Membership sale! Use promo code JOIN35 and save $7 (reg. $42). Sign up today! See if you qualify to join TDF.

An online theatre magazine

Read about NYC's best theatre and dance productions and watch video interviews with innovative artists

Translate Page

There Was More to Helen Keller Than You Know

Date: Jul 17, 2015


Facebook Twitter

A new play uses Keller's own words to tell her story


Did you know Helen Keller toured the Vaudeville circuit? Did you know she published a dozen books, starred in a silent film about her life, and had a scandalous love affair with a young man who wanted to marry her?

Jack Cummings III certainly didn't. Then he began researching Three Days to See, a show he's conceived and directed for the Transport Group that's made almost entirely from Keller's own writings.

Cummings, who is also Transport Group's artistic director, was shocked to discover how little he knew about a woman almost everyone has heard of. "When we think about Helen Keller, I think it falls into three buckets," he says. "Jokes, The Miracle Worker, and what I call 'needlepoint sayings' – little quotes that people put on posters or t-shirts. I feel like she's been buried by all those things. She's buried in iconography."

Three Days to See begins by dismantling the icons. On the stage of New York Theatre Workshop – which Transport Group has rented for this production – the seven cast members race to a line of microphones and rattle off every mean-spirited Helen Keller joke you might have heard on the playground. Taken together, the punchlines are unsettling and dehumanizing, and they prime us to be sympathetic to Keller's actual words.

After the jokes are finished, actors begin reciting Keller's own observations about her life, starting with the day she met her teacher Anne Sullivan. That's also the focal point of the The Miracle Worker, and anyone who knows that movie or play will recognize the events here. Cummings even has his cast recreate the film's version of the famous breakfast scene, where Sullivan forces a rebellious young Helen to eat with proper manners. Every gesture is directly lifted from the movie.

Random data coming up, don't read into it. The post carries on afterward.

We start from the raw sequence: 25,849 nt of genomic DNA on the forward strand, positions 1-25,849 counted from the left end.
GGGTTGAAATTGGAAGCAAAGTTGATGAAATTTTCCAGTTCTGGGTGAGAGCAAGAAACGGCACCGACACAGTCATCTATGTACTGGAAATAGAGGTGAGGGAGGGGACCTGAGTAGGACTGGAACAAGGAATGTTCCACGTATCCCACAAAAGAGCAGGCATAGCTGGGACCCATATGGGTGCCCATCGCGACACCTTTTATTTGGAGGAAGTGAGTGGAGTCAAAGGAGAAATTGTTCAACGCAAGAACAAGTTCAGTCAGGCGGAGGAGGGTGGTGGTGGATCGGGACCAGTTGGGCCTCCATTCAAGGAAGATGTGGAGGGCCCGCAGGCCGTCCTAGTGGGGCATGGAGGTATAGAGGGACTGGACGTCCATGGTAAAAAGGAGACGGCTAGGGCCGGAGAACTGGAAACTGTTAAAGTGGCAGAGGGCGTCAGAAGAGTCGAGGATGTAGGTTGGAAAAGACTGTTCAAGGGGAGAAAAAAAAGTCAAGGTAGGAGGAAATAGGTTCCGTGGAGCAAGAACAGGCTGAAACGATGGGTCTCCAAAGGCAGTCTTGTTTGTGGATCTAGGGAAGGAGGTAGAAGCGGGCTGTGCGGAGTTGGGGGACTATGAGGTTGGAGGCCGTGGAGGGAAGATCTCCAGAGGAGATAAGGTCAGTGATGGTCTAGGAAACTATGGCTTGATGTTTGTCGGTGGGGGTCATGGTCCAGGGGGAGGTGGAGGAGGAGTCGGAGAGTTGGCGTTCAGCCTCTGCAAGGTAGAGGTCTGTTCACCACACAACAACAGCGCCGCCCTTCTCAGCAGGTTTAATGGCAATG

But at the same time, this isn't the breakfast scene we're used to. For one thing, all seven actors play Helen, stepping in and out of her dress as the character is passed around. For another, the Big Band classic "Sing Sing Sing" booms over the speakers, giving the moment a jumpy, comical bent. By the time it's over, we've arguably been forced to change how we understand this story and, by extension, Keller herself.

Which leaves Cummings free to explore something deeper about her legacy. "In order to get people to focus on her mind and her feelings and her words, I didn't want to represent her in a straightforward, biographical way," he says.

That's why the actors all take turns playing Keller, and it's why the stage pictures tend toward the metaphorical. When Keller reflects on her mother's death, for instance, the cast sits in a circle, like they're in a support group meeting. As they pass around a potted flower, which represents the dead woman, they share Keller's insights as though they were spontaneous expressions of grief.

Moments like this point to a fascinating statement that's inherent in the production. By speaking her words aloud, the performers are expressing them in a way that Keller herself never could. As Cummings says, "These actors are her interpreters, the way that Annie Sullivan would have been for her on stage in Vaudeville or in any situation where an audience needed to understand her."

But even as they are speaking for her, Keller is also speaking for the cast members. "She's working on our behalf as well, and I hope that through her, we in the audience are somehow getting to know the actors individually," Cummings says. "Because they're never trying to 'be' her in a realistic sense. I said, 'The most important thing is that I need you to find a personal connection to what she's saying.' And a lot of the text was divided up based on what people connected with."

In other words, Keller's reflections on justice, politics, art, and love allow her to unlock something in everyone. She may have needed interpreters, but she spent her entire life making deep connections with the world. "She was light years ahead of her time," Cummings says. "She was a humanitarian who came rather quickly to liberal thinking and compassionate thinking. She was speaking for all of us."


Mark Blankenship is the editor-in-chief of TDF Stages

Photos by Carol Rosegg. Top photo: The cast of Three Days to See.